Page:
Tennis boss urges end to secrecy on doping results

LONDON • Players who fail a drug test and receive a provisional ban - such as Maria Sharapova in March - should be named, the International Tennis Federation (ITF) president, David Haggerty, has told The Guardian.

This would help eradicate suspicions about players who mysteriously disappear from the Tour while a suspension is played out before an official decision on their guilt or innocence is announced.

"We've discussed the possibility of announcing provisional suspensions, as a way to be transparent as to what's going on," Haggerty said.

"I think that you'll see after Wimbledon some announcements because each of seven bodies has to go back to their stakeholders and have formal approval of things.

"But we understand the importance of transparency. We're also doing that with the integrity unit; they've begun to publish a quarterly report."

SYSTEM MUST BE TRANSPARENT

We want to protect the clean athletes, and the majority of them are.

DAVID HAGGERTY, ITF president, on doing more to nab drug-taking tennis players.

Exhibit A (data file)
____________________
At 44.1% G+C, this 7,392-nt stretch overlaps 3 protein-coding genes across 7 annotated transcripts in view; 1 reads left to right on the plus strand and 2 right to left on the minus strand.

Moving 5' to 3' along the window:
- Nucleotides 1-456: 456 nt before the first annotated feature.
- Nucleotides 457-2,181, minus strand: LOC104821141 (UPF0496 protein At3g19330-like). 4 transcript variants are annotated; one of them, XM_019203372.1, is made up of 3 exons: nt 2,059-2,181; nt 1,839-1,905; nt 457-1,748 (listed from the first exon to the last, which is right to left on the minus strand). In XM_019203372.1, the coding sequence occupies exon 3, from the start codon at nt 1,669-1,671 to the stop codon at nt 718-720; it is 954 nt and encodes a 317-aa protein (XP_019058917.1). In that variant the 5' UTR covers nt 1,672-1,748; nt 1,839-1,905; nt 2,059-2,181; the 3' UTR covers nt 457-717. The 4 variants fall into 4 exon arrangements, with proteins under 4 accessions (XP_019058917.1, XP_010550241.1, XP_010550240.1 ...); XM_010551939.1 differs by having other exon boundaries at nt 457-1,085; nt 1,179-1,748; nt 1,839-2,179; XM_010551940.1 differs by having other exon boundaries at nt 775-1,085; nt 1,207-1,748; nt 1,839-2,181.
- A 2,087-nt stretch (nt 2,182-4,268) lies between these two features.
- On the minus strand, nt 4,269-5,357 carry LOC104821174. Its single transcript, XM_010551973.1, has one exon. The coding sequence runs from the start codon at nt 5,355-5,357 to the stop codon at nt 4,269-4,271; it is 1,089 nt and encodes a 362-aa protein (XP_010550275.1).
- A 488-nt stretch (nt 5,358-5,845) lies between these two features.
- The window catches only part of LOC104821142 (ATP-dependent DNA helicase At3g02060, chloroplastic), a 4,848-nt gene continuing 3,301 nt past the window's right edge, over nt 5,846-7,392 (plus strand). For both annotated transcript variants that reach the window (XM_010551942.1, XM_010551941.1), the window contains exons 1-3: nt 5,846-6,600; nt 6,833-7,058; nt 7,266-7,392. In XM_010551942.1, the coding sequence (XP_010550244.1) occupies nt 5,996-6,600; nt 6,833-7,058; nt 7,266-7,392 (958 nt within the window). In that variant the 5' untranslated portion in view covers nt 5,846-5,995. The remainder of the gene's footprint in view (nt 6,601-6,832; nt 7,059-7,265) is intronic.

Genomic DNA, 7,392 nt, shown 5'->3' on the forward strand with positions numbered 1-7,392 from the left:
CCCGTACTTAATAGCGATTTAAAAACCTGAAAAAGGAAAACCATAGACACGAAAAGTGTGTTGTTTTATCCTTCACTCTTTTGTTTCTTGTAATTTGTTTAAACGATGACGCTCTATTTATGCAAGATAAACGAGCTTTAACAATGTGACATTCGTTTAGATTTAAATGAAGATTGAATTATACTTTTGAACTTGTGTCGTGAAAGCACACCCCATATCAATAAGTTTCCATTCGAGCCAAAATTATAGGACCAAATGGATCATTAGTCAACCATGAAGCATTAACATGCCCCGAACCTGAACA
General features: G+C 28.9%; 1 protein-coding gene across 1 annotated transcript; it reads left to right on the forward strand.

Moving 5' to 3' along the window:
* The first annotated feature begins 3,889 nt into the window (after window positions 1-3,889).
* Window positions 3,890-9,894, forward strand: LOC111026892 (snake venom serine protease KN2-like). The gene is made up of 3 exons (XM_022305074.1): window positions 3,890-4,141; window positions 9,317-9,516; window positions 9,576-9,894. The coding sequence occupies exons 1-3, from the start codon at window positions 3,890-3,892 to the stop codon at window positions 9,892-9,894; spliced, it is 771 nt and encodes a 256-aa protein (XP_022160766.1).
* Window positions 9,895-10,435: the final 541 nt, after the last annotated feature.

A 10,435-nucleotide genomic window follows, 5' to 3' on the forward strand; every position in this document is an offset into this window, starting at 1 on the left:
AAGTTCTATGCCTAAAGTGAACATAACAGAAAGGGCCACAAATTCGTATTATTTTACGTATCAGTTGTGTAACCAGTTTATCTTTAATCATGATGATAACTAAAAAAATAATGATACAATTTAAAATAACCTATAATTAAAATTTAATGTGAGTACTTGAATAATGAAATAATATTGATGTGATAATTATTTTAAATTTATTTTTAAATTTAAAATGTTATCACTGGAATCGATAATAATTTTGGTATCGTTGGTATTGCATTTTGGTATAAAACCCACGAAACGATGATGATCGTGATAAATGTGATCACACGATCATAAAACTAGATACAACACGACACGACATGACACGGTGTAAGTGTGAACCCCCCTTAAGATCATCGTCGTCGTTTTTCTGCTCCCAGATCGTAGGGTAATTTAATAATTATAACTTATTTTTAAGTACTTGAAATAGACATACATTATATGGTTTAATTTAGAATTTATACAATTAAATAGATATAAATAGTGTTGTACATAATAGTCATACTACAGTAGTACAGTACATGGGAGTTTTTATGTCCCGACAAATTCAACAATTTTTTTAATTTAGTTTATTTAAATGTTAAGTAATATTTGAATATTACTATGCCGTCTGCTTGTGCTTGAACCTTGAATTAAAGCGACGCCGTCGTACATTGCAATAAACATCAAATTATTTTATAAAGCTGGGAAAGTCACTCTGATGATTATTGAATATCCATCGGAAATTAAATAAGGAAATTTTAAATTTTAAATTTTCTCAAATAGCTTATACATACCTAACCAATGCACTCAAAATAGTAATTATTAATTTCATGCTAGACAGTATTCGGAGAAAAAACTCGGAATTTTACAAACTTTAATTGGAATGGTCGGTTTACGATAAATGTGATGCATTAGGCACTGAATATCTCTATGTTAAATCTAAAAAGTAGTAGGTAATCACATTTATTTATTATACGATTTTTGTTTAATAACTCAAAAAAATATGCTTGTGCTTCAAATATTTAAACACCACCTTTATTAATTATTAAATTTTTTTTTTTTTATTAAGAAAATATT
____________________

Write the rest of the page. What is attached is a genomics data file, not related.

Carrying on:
So secretive has the federation had to be to comply with out-of-date protocols that Haggerty could not even confirm that Sharapova's hearing into the ban began in London two weeks ago, and a decision was expected soon.

He said: "I really can't tell you what (the date of a decision) would be but what I can tell you is, generally, it's about a three-week process from when the hearing occurs until something is published."

In response to the criticism that administrators are not doing enough to fight drug-taking and match-fixing, Haggerty admits the ITF has had to move quickly to save the game's reputation.

"We want to continue to put rigour into the system, to do more biological passports, to do more out-of-competition testing. We want to protect the clean athletes, and the majority of them are."

Match-fixing remains the game's other irritant. Haggerty concedes: "We need to do more with officials, with the players at the pro-circuit levels, as well as what we're doing at the Challengers and the grand slam events.

"We maybe need to invest more funding. We've added another investigator, we've added another analyst, to try to make it more robust."

THE GUARDIAN

A version of this article appeared in the print edition of The Straits Times on May 31, 2016, with the headline 'Tennis boss urges end to secrecy on doping results'. Print Edition | Subscribe